Philadelphia White Stockings

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Win-Loss Record: 102-77-1 (.570)

Ballparks: Jefferson Street Grounds (May 1, 1873-October 25, 1875), Star Baseball Park, Covington, KY (September 21, 1875), Ludlow Baseball Park (September 22, 1875)

The mighty Athletics Baseball Team was joined by a second professional team in 1873. The team was officially Philadelphia Base Ball Club, but was popularly known as the White Stockings. It has been suggested that the team was also known as the Quakers, but there is not any official record of this. Five of the members of the team were part of the Athletics’ regular nine: Fergy Malone, Ned Cuthbert, Fred Treacey, Levi Meyerle, and Denny Mack. The team would also include a sixth, George Bechtel, who had played with the Athletics back in 1871. In addition to acquiring players from the Philadelphia Athletics, the White Stockings managed to gain access to the Athletics home ballpark, where the two clubs would share for that season.

The team would open the season against the Athletics, winning by a score of 11-3. The White Stockings would win 8 of its first 10 games, before manager Fergy Malone was replaced by former Chicago White Stockings’ manager Jimmy Wood. The team would remain in first place for much of the season, until a 6 game losing streak in late September, dropped the team to second place, behind the Boston Red Stockings, with a 36-17 record. The Red Stockings were the only opponent the White Stockings had a losing season to. Against their fellow city rivals, the White Stockings enjoyed an 8-1 record.

Prior to the start of the 1874 season, the Chicago White Stockings rejoined the National Association after a three year absence. Team manager Jimmy Wood rejoined the White Stockings. He was replaced by 2nd baseman Bill Craver. The team would change its nickname to the Pearls, but the team was still commonly referred to as the Philadelphias or the Phillies. Only three players would remain from the previous season: Mack, Bechtel and Chick Fulmer. The Pearls would once again open the season against the Athletics, this time losing 14-5. Unfortunately it was not to be a repeat of the previous season. The team spent most of the season either in 5th or 4th place. When the season ended on Oct. 30th the Pearls were in 4th place with a 29-29 record. Manager Craver led the team with a .343 Batting Average, while 3rd baseman Jim Holdsworth led the team with 97 hits. Team pitcher Candy Cummings posted a 28-26 record and a 1.96 ERA, which was second best to Bechtel’s 1.62, but he only pitched in 6 games, 4 of them starts and had 1-3 record. Against the three teams that finished ahead of them, the Pearls had a winning record against the New York Mutuals.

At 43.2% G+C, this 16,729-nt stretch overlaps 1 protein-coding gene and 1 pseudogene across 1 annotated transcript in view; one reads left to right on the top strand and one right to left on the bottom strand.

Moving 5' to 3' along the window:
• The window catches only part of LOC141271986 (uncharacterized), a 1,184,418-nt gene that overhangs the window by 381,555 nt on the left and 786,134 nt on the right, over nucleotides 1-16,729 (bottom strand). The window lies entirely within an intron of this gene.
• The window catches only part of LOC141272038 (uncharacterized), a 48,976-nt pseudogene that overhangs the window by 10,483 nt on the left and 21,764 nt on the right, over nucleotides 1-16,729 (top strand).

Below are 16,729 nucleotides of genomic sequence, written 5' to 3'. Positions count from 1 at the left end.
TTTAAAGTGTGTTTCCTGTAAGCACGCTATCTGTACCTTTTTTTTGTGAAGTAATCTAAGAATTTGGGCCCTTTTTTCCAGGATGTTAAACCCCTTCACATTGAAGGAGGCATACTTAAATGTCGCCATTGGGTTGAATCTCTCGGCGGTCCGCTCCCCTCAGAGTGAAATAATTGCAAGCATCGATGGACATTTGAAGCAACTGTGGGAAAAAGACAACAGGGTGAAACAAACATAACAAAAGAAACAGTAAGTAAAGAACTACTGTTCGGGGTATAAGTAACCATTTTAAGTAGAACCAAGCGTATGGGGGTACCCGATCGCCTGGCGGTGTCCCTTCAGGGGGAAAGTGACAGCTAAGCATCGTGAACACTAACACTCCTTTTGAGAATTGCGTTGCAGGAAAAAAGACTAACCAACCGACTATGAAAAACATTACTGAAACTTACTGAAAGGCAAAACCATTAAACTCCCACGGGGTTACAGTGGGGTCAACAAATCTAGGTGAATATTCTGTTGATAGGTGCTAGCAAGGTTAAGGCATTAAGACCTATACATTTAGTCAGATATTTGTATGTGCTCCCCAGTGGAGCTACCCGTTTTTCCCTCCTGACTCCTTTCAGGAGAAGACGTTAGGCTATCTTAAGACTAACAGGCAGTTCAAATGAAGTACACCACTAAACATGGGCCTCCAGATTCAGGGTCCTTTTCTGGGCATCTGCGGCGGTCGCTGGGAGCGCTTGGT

The 1875 season saw more changes to the team. Craver left to manage the Philadelphia Centennials, and was replaced by Mike McGeary. Fulmer was now the lone player to have played all three seasons with the team. He would be joined by teammates Fergy Malone, Levi Meyerle, Fred Treacey and George Zettlein. This year instead of opening against the Athletics, the Pearls would open against the Centennials. As with the previous season, the Pearls were never in contention for the league pennant, even though the team would win more games than last season. Much of the season was spent in 5th or 6th place. The Pearls would end the season in 5th with a 37-31-2 record. Against the 5 teams head of the Pearls, the team managed only a .500 record against the St. Louis Brown Stockings, and Hartford Dark Blues. Against their fellow city rivals, the Pearls went 2-8 against the Athletics and 3-0 against the Centennials. After the season ended the team closed up shop. Which may have been a good thing as the team may not have been able to do better than the Athletics one year stint in the National League.


  • Peter Filichia: Green Cathedrals: The Ultimate Celebrations of All 273 Major League and Negro League Ballparks Past and Present, Addison Wesley Publishing Company (March 1993)
  • John Shiffert: ‘Base Ball in Philadelphia: A History of the Early Game, 1831-1900’ McFarland, Oct 11, 2006
  • Philadelphia Baseball